The World Health Organisation recommends that babies have solid foods at about six months old. This is because breast or formula milk has everything your baby needs to grow until this point and introducing solid foods too soon can increase the risk of them getting an infection.
Babies will often let you know when they are ready. Once they can sit up in a highchair, and bring food to their mouth, they are usually developmentally read to eat more than milk. In most babies this usually happens at around six months which is one reason why it makes sense to start giving them solids at this time.
You might find that other people try to give you lots of advice to introduce solid foods earlier. Some of the most common myths and why they are untrue are explained below:
- Giving solid foods won’t help your baby sleep better. Babies don’t wake up just because they are hungry – they wake for lots of other reasons. If they were waking because they were hungry, milk has many more calories in it that weaning foods.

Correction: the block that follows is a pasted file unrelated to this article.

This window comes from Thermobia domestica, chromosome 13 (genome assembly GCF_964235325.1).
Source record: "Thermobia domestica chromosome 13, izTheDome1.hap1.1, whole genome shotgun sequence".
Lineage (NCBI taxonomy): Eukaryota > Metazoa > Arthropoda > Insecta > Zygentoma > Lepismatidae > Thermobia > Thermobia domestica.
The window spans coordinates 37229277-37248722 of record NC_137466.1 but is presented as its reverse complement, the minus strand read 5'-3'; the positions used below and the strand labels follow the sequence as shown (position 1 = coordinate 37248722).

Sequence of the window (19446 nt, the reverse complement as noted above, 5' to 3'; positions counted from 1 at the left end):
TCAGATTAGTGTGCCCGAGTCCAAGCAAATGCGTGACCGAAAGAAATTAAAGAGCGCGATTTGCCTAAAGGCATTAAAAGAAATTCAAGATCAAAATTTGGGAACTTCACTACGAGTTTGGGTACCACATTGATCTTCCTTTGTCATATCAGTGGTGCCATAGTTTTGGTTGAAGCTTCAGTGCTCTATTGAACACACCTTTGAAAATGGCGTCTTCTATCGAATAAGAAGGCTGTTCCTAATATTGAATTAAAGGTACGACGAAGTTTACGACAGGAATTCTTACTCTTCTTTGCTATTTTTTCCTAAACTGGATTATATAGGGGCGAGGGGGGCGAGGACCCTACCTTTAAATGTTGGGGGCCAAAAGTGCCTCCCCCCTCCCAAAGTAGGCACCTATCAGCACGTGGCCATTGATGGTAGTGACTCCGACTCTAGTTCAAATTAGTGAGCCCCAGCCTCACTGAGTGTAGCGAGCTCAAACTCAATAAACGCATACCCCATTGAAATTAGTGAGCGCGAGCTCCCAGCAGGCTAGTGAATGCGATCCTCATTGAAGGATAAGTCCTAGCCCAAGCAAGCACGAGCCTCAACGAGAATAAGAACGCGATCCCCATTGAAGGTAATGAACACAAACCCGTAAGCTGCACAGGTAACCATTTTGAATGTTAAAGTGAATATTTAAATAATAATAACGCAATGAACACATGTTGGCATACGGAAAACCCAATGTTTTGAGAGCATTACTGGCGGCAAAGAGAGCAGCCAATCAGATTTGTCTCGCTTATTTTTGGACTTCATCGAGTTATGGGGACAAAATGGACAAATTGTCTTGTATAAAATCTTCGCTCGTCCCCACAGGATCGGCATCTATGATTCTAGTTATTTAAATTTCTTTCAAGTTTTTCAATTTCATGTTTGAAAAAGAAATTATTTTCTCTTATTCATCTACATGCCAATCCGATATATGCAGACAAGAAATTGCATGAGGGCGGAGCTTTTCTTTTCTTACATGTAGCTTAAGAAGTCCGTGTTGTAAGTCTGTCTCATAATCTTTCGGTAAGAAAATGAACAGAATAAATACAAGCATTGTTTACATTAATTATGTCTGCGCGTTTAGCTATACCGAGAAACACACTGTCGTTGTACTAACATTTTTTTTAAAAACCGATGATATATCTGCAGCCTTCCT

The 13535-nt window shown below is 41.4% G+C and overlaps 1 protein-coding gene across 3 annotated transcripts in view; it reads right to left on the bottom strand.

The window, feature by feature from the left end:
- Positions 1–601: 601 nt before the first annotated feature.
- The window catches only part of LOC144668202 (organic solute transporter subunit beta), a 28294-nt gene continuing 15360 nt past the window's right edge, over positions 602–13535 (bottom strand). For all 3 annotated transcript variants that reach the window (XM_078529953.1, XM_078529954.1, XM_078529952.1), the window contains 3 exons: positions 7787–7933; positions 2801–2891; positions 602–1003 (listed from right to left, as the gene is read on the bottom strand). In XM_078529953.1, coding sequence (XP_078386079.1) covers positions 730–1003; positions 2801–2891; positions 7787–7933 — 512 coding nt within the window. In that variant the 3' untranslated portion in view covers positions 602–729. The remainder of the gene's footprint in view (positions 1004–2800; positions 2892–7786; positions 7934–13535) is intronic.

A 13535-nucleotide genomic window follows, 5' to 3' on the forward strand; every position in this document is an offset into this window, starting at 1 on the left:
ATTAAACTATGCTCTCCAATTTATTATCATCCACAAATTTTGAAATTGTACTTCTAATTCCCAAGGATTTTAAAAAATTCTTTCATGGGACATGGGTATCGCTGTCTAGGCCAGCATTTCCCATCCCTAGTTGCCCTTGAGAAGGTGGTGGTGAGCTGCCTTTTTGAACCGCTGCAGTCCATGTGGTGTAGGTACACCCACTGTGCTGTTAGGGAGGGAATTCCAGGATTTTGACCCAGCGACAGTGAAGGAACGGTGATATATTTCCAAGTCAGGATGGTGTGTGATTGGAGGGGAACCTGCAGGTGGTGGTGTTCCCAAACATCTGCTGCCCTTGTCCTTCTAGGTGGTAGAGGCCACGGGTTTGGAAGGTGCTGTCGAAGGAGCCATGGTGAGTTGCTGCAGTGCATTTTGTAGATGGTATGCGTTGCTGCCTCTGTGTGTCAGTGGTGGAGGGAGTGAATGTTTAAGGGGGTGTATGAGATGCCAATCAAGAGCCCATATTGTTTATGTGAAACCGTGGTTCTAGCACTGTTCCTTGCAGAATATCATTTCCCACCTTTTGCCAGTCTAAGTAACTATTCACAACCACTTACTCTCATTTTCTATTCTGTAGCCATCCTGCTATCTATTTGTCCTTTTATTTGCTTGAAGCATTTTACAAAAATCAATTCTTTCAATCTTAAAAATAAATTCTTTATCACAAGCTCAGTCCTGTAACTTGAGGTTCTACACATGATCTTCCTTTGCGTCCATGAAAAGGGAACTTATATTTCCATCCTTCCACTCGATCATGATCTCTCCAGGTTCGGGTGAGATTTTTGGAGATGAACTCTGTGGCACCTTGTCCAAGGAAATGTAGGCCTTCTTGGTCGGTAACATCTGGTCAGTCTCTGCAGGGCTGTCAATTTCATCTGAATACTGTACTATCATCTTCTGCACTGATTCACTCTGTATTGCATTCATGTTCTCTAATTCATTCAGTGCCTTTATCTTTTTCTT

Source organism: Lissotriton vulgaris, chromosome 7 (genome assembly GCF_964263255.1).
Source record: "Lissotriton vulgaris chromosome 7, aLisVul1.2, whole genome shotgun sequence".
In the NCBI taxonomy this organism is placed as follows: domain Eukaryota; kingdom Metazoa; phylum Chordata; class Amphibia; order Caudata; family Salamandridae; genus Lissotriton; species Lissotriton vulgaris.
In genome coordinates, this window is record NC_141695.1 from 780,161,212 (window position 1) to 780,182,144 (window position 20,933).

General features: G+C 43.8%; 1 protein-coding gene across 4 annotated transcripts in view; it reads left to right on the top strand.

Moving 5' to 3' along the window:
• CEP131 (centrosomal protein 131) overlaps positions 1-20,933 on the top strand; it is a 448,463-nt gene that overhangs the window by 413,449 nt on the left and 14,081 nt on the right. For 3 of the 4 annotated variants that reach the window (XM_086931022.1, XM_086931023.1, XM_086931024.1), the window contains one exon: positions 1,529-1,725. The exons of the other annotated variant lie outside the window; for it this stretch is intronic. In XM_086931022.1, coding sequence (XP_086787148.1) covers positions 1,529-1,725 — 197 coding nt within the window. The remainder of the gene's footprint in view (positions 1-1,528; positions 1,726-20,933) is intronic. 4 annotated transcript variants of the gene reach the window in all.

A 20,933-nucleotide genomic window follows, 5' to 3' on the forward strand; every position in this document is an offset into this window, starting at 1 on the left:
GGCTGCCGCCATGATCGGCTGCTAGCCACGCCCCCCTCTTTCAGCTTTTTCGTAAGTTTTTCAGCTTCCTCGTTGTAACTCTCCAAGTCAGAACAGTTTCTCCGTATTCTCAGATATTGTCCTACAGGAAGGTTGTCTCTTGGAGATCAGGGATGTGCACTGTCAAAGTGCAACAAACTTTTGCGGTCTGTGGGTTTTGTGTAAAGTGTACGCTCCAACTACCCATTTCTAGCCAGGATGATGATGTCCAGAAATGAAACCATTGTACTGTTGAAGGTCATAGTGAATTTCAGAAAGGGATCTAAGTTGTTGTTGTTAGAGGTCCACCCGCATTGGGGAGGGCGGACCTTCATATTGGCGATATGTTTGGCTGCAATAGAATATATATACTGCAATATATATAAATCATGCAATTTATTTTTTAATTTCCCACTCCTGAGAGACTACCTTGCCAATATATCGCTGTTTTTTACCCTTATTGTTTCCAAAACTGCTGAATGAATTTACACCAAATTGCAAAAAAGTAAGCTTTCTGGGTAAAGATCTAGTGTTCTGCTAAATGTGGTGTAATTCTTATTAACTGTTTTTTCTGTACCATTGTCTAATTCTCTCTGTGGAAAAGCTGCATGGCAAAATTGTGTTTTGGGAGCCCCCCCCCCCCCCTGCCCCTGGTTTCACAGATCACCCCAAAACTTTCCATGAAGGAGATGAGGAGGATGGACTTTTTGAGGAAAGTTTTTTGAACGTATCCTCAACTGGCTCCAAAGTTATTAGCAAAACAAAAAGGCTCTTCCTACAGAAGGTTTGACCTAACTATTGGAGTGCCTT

- Big babies don’t need solid foods any sooner. Again, if your baby is bigger and hungry, offering them extra milk feeds will give them more calories than introducing solid foods will.
- If your baby is watching you eat it doesn’t mean they need solid foods. They like to watch you do everything including driving the car – and we don’t recommend you let them do that yet!
- Read more about the myths surrounding timing of solids
Find out more:
- Explore what normal infant sleep looks like and how solid foods won’t affect how much your baby sleeps
- Have a look at our article on the Essential Parent website ‘Ten laid back steps to giving your baby solid foods
- Watch our animation on top 10 tips for introducing solid foods
- For a comprehensive guide to the evidence behind introducing solid foods to your baby, you can read our book ‘Why starting solids matters’.